This does not mean what some have come to believe continuing education is—classroom hours so you can maintain your license. It is about learning of advancements in the industry and figuring out the best way to implement them in your organization.
This is challenging for those without adequate human resources. It is a challenge of cross-trained personnel. Firefighters need to maintain (and hopefully improve) fighting skills. The same is true of EMS. In both cases, the work is getting more complicated. There is a definite need for dedicated personnel for the continual study and research needed to be “on top of your game” as an organization.
There are potential opportunities in the future for strong EMS organizations. We can look to the current circumstances regarding the pandemic to know how valuable some fire departments are to their communities and how they are the “go-to” organization in certain circumstances. Since early 2020, many communities have looked to their fire department for direction for the response to this “medical emergency.” Those that were prepared reaped great benefit, both immediately and in the future. This only happens if there is tremendous respect gained from quality service. The aforementioned benefits will help with more than the EMS side of the house. Two things should be noted: Departments need to be readily available to provide assistance when requested, and they also need to look to the future for opportunities to secure their value.
With respect to EMS, the fire service has a definite competitive advantage. Departments are strategically placed to have a great response time. They have additional skills and tools to supplement many of the types of calls that include EMS. The advantages allow the fire service to be in position to truly make a difference in the moments that matter. Quick response with properly trained people and the necessary equipment not only saves lives but minimizes pain and suffering, shortens hospital stays, and improves outcomes when the patient needs rehab. All firefighters need to understand their value and accept the “not-so-exciting” calls along with the ones where their service changes the outcome for the better.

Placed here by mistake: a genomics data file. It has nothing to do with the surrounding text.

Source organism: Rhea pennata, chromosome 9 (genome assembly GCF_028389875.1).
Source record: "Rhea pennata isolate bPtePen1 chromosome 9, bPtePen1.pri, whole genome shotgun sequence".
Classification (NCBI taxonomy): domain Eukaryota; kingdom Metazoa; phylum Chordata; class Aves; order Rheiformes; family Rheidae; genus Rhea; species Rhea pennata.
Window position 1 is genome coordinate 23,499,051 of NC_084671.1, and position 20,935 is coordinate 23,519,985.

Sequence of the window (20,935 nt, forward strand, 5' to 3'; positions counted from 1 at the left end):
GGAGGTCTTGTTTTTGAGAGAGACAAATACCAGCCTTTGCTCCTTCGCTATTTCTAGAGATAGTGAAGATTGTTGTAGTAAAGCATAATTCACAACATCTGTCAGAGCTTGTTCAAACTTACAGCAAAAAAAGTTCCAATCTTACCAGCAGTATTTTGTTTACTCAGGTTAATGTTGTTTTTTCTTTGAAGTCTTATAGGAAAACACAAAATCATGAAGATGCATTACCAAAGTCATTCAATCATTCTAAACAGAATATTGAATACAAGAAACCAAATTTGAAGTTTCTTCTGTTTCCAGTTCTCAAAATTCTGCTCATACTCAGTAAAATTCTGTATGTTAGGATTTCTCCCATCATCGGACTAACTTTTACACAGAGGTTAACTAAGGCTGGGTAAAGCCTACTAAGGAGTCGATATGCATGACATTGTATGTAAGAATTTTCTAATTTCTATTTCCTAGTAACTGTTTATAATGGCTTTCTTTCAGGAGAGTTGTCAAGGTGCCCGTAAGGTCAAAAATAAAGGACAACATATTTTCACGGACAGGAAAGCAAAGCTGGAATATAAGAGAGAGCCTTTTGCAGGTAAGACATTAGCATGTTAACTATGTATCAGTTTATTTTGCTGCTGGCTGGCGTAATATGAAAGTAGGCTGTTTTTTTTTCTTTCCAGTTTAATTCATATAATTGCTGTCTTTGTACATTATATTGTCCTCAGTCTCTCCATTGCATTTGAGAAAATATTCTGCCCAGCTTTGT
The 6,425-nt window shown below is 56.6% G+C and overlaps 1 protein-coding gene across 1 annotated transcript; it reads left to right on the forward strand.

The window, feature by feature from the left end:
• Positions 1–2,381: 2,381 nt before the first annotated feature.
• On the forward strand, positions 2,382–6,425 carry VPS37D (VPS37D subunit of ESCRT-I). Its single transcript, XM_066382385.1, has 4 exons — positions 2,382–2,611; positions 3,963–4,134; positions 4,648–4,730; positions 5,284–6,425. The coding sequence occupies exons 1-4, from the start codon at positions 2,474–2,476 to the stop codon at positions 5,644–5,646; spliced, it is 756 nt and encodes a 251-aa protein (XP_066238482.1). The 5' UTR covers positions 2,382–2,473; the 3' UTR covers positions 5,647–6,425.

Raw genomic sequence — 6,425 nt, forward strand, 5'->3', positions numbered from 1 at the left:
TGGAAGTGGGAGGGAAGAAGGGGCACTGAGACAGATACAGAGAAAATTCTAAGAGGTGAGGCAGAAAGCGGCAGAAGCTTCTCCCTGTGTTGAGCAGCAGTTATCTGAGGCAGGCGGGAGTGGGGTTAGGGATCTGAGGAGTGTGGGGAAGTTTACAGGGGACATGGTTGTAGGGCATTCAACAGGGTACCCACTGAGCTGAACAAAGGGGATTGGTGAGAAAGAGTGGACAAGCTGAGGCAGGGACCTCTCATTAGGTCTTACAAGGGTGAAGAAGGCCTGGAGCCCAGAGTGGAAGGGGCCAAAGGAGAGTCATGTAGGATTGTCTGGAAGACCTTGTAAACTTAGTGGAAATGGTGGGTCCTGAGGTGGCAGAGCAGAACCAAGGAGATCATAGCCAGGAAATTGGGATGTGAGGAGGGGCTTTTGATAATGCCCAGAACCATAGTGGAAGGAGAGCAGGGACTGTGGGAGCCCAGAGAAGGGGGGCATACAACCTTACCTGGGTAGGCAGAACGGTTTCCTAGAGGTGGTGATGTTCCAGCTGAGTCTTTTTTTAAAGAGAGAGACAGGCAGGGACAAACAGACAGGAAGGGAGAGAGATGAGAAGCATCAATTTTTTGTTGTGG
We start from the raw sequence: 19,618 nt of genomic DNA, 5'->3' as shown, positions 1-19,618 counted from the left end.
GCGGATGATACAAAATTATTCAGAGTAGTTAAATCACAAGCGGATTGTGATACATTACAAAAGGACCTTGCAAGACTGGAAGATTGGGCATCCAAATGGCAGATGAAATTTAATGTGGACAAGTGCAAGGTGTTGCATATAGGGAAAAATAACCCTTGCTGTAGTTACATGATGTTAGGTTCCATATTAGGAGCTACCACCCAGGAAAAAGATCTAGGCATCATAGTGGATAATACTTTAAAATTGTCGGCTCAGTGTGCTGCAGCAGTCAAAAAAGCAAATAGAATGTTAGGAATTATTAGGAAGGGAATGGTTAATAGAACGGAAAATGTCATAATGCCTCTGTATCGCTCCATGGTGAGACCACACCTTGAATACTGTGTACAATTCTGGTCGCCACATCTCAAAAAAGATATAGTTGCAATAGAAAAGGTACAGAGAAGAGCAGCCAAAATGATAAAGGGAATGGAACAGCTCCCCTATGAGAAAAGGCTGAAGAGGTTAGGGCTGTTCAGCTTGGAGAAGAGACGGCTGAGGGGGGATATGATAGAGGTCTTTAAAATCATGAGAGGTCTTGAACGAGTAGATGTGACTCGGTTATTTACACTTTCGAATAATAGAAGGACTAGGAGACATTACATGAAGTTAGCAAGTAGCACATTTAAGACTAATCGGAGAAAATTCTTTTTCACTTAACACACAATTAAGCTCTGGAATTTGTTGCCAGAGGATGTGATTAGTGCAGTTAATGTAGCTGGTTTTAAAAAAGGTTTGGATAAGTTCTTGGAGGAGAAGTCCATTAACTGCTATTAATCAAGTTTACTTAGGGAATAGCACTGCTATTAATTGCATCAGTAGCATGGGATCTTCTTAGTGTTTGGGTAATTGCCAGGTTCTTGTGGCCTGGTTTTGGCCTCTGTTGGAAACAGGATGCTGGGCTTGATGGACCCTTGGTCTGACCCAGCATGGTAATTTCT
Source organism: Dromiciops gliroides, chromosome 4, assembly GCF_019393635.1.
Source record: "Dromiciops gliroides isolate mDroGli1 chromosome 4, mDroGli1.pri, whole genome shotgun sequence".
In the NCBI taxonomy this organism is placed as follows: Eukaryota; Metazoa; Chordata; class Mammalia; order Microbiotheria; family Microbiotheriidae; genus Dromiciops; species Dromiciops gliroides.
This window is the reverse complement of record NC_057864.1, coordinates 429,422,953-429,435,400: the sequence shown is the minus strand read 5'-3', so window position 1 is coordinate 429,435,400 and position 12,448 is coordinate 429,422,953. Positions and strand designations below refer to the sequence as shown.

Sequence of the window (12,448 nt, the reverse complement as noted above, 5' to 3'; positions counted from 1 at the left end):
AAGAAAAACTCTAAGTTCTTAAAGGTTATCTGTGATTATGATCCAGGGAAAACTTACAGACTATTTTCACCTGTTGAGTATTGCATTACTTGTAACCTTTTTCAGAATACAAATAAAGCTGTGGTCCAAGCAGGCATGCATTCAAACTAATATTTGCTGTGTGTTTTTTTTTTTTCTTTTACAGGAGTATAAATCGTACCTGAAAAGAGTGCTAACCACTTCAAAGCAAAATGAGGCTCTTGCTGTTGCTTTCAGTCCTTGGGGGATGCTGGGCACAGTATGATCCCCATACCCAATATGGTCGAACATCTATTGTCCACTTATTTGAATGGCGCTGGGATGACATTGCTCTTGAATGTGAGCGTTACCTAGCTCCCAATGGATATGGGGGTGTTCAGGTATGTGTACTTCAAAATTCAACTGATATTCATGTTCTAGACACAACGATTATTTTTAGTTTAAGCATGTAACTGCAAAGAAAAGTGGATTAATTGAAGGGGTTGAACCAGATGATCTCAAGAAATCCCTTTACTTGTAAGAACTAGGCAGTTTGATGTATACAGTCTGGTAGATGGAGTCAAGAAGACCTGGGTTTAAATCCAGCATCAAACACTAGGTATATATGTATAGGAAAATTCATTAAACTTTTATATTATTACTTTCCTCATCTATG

Some people in the fire service look at EMS as the last three letters of the word “problems.” Nothing could be further from the truth. Most of those who chose to work in the fire service knew that the majority of work they would be doing would be in the area of EMS. And, if they say they are in the business to save lives, they will have way more opportunities to do so while responding to EMS calls. Those in the fire service need to embrace the opportunity and continually look for ways to improve. It is more than competence but good bedside manner on all calls. The importance of customer service cannot be understated, and EMS provides great opportunities to show the value of the fire department and give firefighters what they say they signed up for—a chance to help people and save a life.
RICHARD MARINUCCI is the executive director of the Fire Department Safety Officers Association (FDSOA) and chief (ret.) of the White Lake Township (MI) Fire Department. He retired as chief of the Farmington Hills (MI) Fire Department in 2008, a position he had held since 1984. He is a Fire Apparatus & Emergency Equipment and Fire Engineering Editorial Advisory Board member, a past president of the International Association of Fire Chiefs (IAFC), and past chairman of the Commission on Chief Fire Officer Designation. In 1999, he served as acting chief operating officer of the U.S. Fire Administration for seven months. He has a master’s degree and three bachelor’s degrees in fire science and administration and has taught extensively.